Q: Last August, the upstairs renters in our duplex caused an overflowing toilet, and the water came through to our apartment. It caused damage to our ceiling, wall and floor, but luckily only $150 worth of books were damaged. Our landlord gave us $500 off our rent for one month, which she viewed as a very generous offering. She said it was for the inconveniences of that month and future inconveniences. These “inconveniences” included having contractors upstairs for a month, often loud at early morning hours, debris falling from the second-floor apartment through the hole in our ceiling as the contractors worked, contractors walking into our apartment with no notice on at least two occasions, and our belongings being shifted into other rooms for two months as we waited for repairs in our own apartment. We have not had guests over for more than six months because we are embarrassed about our ceiling. The landlord expressed that she would need to do serious work in our apartment. We told her we were looking to buy a house, and so she decided to wait to make repairs until we move out. We have an offer accepted on a house and have given our 60 days’ notice as required in our lease. She expects rent payment until then but has notified us that she will make the needed repairs while we are still living here. The repairs include replastering and repainting the bedroom wall, stripping the popcorn ceilings and repainting the ceiling in the dining room, stripping the living and dining room floors and refinishing them, repairing the living room wall, and repairing the water damage to the kitchen ceiling. Our apartment is approximately 900 square feet, so this scale of renovation will render the apartment uninhabitable for us during the construction period, not to mention the danger of the current health pandemic; I am pregnant and therefore additionally concerned. We asked if she would consider allowing us to move out Sept. 14 and charge us for only half of September, but she refuses. It seems to me that we should either be able to stay through Sept. 30 without having major construction happening in the apartment while we are staying there, or be able to leave early without having to pay. She seems to be double-dipping by trying to get our money and a new tenant in for Oct. 1, without having to lose anything on her end. Do we have any rights here?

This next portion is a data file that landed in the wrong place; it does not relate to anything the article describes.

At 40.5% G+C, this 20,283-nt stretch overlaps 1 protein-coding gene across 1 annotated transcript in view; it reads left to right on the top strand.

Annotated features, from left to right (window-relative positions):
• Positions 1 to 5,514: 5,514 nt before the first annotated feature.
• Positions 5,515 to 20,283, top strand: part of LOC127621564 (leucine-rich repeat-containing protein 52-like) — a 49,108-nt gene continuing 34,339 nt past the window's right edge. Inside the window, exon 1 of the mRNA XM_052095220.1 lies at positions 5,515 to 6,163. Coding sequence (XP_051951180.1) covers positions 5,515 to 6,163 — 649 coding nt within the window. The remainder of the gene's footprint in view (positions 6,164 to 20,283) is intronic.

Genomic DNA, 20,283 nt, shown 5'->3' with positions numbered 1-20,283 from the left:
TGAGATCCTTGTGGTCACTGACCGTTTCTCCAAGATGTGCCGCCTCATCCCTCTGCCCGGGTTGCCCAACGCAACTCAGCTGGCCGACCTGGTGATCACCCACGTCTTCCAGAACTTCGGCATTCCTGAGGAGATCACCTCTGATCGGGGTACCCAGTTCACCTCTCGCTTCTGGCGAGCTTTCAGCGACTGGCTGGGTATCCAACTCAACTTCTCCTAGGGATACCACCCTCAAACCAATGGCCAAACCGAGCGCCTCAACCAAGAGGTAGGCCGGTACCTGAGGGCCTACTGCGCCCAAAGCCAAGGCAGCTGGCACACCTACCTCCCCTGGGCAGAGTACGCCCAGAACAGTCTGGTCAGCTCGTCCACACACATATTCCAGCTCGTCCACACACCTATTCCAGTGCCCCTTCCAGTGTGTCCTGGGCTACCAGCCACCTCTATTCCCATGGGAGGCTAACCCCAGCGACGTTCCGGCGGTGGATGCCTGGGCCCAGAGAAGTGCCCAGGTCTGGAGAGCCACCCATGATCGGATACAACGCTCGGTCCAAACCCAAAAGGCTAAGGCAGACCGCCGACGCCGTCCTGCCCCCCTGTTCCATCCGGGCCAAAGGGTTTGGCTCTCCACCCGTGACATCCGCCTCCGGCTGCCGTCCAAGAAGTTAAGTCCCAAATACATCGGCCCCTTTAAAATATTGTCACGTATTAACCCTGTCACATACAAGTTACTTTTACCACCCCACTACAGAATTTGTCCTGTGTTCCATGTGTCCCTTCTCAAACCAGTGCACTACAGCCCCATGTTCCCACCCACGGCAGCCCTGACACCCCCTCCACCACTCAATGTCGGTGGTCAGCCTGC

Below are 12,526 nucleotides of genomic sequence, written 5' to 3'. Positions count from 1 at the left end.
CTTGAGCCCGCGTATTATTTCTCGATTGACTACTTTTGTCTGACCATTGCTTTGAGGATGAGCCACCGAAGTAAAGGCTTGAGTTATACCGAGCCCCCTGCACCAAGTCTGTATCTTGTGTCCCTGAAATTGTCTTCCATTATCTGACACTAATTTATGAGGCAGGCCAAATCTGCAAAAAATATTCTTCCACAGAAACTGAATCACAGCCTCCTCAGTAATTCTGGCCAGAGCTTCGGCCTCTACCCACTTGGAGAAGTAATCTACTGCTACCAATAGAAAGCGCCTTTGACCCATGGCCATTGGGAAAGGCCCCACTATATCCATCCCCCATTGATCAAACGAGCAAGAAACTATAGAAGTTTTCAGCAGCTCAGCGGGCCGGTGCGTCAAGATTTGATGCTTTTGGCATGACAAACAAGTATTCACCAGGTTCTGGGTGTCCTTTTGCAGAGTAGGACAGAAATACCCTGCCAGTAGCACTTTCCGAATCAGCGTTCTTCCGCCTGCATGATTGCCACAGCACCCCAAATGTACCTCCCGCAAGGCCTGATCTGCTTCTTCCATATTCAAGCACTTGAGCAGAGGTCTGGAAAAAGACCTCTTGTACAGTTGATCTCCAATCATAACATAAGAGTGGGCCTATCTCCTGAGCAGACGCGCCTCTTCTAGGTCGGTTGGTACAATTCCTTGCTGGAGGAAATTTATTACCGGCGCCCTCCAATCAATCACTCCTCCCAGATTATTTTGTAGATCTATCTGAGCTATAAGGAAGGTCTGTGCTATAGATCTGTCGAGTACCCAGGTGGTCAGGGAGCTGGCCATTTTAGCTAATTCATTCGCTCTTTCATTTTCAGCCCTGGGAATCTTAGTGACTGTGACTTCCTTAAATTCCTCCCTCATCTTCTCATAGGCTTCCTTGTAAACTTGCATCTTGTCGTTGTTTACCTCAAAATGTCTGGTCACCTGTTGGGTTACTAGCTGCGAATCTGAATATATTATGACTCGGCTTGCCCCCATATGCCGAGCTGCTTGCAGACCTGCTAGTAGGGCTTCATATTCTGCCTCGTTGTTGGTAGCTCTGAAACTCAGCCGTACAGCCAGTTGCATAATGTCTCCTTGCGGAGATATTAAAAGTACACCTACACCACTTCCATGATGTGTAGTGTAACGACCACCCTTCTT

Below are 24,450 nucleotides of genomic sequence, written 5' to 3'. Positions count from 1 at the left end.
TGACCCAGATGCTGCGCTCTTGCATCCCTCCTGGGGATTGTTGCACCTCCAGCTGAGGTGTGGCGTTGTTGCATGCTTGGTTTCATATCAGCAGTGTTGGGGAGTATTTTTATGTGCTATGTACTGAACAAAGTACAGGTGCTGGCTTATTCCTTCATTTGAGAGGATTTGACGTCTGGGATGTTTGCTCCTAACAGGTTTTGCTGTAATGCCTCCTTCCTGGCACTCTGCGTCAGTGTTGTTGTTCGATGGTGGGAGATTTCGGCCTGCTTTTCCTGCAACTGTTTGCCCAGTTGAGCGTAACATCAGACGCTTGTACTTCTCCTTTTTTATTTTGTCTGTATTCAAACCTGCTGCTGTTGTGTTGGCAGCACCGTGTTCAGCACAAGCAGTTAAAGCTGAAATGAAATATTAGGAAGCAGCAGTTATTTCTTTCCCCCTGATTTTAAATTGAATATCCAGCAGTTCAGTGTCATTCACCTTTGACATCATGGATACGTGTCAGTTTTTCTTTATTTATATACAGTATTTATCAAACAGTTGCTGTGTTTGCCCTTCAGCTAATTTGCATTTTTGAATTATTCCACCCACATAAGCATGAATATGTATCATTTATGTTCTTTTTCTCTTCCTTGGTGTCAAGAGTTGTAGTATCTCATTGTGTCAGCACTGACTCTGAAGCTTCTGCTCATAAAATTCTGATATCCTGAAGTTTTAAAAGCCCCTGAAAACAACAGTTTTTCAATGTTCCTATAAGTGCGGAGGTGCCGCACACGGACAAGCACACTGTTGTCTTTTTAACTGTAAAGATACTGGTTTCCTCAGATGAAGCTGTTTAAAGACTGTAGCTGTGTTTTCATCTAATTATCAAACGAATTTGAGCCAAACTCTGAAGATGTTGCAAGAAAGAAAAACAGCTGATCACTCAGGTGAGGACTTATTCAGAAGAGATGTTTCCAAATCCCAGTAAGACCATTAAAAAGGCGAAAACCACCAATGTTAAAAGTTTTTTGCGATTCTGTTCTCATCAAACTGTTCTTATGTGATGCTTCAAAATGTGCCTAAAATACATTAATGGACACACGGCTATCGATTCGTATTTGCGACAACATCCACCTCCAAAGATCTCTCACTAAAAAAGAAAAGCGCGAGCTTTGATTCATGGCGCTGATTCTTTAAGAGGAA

A: Minnesota state law requires landlords to keep their rental units in compliance with safety and health codes, in reasonable repair, and fit for the use intended. Even though your landlord deducted $500 off your rent for one month for the inconvenience of repairs, your place might likely be considered not fit for the use intended. However, your landlord doesn’t appear to be double-dipping to me since your monthly rental payment and any new tenant’s monthly rental payment isn’t occurring at the same time. Since there will be major repairs going on in your small unit while you’re trying to live there, a court may consider your place impossible to enjoy and not fit for the use intended. Often, a tenant in your situation can work with the landlord to provide another apartment that is suitable at the same rate until the lease runs out, or work out some other arrangement that is satisfactory. You are not getting what you paid for, but your landlord has several options available to resolve the problem, such as to move you into a different unit, put off starting construction on your unit until you leave, or allow you to move out early and deduct some rent. You should contact your landlord in writing and let her know that the current situation is not acceptable. If, after 14 days, the landlord and you cannot reach an agreement on an acceptable remedy to the problems, then you can file a rent escrow action. As part of that action you can ask that the court reduce the rent or possibly cancel the lease. If you reach an agreement with your landlord, make sure to get it in writing and signed by both parties.


Kelly Klein is a Minneapolis attorney. Participation in this column does not create an attorney/client relationship with Klein. Do not rely on advice in this column for legal opinions. Consult an attorney regarding your particular issues. E-mail renting questions to kklein@kleinpa.com. Information provided by readers is not confidential.